1. Wet Coastal Ecosystems
  2. Dry Coastal Ecosystems
  3. Polar and Alpine Tundra
  4. Mires: Swamp, Bog, Fen, and Moor
  5. Temperate Deserts and Semi-Deserts
  6. Coniferous Forests
  7. Temperate Deciduous Forests
  8. Natural Grasslands
  9. Heathlands and Related Shrublands
  10. Temperate Broad-Leaved Evergreen Forests
  11. Mediterranean-Type Shrublands
  12. Hot Deserts and Arid Shrublands
  13. Tropical Savannas
  14. Tropical Rain Forest Ecosystems
  15. Wetland Forests
  16. Ecosystems of Disturbed Ground
  1. Managed Grasslands
  2. Field Crop Ecosystems
  3. Tree Crop Ecosystems
  4. Greenhouse Ecosystems
  5. Bioindustrial Ecosystems
  1. Intertidal and Littoral Ecosystems
  2. Coral Reefs
  3. Estuaries and Enclosed Seas
  4. Ecosystems of the Continental Shelves
  5. Ecosystems of the Deep Ocean

Walter (1976, 2002) zonobiomes Edit

The eponymously-named Heinrich Walter classification scheme considers the seasonality of temperature and precipitation. The system, also assessing precipitation and temperature, finds nine major biome types, with the important climate traits and vegetation types. The boundaries of each biome correlate to the conditions of moisture and cold stress that are strong determinants of plant form, and therefore the vegetation that defines the region. Extreme conditions, such as flooding in a swamp, can create different kinds of communities within the same biome. [10] [22] [23]

Zonobiome Zonal soil type Zonal vegetation type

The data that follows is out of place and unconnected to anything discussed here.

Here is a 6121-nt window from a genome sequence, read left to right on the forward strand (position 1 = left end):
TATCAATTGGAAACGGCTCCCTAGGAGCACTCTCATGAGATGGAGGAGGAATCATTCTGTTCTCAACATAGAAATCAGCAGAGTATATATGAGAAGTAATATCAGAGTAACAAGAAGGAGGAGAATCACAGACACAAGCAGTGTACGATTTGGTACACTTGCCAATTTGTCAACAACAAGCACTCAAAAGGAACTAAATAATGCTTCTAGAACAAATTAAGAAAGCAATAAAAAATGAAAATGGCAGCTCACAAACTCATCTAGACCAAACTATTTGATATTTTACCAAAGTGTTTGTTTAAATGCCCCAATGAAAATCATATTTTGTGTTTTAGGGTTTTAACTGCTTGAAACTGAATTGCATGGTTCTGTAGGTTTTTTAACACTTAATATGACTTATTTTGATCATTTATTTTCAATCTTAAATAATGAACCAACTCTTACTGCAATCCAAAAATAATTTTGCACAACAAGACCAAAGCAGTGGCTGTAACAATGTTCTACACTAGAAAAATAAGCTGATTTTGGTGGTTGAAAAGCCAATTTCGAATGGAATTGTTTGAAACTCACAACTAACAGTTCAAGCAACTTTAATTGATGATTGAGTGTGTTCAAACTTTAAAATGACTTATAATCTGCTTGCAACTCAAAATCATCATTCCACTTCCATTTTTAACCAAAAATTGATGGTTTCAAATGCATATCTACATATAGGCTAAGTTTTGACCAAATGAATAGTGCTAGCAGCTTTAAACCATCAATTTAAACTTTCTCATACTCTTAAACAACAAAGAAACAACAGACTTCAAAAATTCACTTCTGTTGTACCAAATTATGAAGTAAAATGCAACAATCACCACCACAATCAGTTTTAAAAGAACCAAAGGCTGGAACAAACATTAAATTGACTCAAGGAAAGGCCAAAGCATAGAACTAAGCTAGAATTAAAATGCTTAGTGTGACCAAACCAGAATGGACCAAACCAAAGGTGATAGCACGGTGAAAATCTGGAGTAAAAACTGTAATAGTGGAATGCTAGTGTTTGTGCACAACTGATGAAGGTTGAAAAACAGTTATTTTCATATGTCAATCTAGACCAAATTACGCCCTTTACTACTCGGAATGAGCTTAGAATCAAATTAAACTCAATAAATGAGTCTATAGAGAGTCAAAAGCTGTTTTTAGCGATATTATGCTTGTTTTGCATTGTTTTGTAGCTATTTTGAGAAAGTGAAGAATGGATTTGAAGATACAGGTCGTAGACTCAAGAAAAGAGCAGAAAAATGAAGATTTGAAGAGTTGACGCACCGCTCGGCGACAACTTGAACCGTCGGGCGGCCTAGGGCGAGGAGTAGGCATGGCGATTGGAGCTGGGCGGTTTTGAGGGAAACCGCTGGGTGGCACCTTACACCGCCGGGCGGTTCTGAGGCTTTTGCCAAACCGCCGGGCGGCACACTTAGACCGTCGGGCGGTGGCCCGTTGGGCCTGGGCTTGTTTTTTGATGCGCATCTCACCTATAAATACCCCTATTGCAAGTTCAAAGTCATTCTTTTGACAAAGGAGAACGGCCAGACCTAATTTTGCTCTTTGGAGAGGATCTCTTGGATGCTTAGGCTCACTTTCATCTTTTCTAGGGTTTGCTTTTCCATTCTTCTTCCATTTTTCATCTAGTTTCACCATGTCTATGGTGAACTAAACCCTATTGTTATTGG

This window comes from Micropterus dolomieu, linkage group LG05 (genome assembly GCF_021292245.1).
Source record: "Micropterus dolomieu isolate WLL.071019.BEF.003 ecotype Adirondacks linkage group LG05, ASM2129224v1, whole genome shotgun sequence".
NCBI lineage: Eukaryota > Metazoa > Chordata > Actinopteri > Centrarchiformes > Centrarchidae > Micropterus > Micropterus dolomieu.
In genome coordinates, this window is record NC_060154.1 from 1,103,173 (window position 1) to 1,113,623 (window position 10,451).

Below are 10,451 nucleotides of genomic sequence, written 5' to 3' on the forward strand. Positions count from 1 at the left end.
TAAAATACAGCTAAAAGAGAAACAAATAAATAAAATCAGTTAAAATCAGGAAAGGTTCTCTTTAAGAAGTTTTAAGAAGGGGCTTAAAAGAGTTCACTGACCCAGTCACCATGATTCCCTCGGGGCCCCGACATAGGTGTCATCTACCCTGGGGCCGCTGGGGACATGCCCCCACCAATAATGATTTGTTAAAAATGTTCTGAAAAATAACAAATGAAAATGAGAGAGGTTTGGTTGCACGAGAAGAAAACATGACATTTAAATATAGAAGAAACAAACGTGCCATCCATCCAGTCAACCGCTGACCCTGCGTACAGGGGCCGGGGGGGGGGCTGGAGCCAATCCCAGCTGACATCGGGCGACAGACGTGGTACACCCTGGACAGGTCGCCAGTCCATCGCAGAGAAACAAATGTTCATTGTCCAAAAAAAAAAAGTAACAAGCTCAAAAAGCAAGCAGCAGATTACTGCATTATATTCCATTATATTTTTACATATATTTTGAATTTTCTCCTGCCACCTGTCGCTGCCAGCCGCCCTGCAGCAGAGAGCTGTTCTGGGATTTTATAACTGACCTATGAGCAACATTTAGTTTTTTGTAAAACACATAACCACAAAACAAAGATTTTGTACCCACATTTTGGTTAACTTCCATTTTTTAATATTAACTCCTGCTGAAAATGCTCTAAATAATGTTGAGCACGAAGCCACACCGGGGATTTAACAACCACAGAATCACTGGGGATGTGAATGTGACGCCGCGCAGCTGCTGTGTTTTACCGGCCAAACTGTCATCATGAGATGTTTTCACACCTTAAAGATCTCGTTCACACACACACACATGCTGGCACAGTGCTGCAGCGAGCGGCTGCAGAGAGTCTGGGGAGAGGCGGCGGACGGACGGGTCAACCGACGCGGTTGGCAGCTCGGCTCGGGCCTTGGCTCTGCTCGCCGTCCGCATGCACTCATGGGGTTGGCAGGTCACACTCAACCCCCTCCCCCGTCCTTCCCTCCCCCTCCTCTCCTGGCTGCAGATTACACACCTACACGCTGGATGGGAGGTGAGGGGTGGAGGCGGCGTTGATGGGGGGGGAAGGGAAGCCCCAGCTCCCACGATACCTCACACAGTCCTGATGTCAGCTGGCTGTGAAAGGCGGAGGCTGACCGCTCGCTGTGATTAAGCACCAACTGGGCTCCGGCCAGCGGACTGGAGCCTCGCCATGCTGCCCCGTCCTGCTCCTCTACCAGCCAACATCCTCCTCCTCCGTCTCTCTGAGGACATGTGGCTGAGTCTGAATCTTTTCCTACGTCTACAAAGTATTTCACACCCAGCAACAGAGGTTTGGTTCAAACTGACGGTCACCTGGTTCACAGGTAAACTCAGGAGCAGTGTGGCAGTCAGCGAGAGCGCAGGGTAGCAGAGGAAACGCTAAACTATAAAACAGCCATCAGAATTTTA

ZB I. Equatorial, always moist, little temperature seasonality Equatorial brown clays Evergreen tropical rainforest
ZB II. Tropical, summer rainy season and cooler “winter” dry season Red clays or red earths Tropical seasonal forest, seasonal dry forest, scrub, or savanna
ZB III. Subtropical, highly seasonal, arid climate Serosemes, sierozemes Desert vegetation with considerable exposed surface
ZB IV. Mediterranean, winter rainy season and summer drought Mediterranean brown earths Sclerophyllous (drought-adapted), frost-sensitive shrublands and woodlands
ZB V. Warm temperate, occasional frost, often with summer rainfall maximum Yellow or red forest soils, slightly podsolic soils Temperate evergreen forest, somewhat frost-sensitive
ZB VI. Nemoral, moderate climate with winter freezing Forest brown earths and grey forest soils Frost-resistant, deciduous, temperate forest
ZB VII. Continental, arid, with warm or hot summers and cold winters Chernozems to serozems Grasslands and temperate deserts
ZB VIII. Boreal, cold temperate with cool summers and long winters Podsols Evergreen, frost-hardy, needle-leaved forest (taiga)
ZB IX. Polar, short, cool summers and long, cold winters Tundra humus soils with solifluction (permafrost soils) Low, evergreen vegetation, without trees, growing over permanently frozen soils

Schultz (1988) ecozones Edit

Schultz (1988, 2005) defined nine ecozones (note that his concept of ecozone is more similar to the concept of biome used in this article than to the concept of ecozone of BBC): [24]

  1. polar/subpolar zone
  2. boreal zone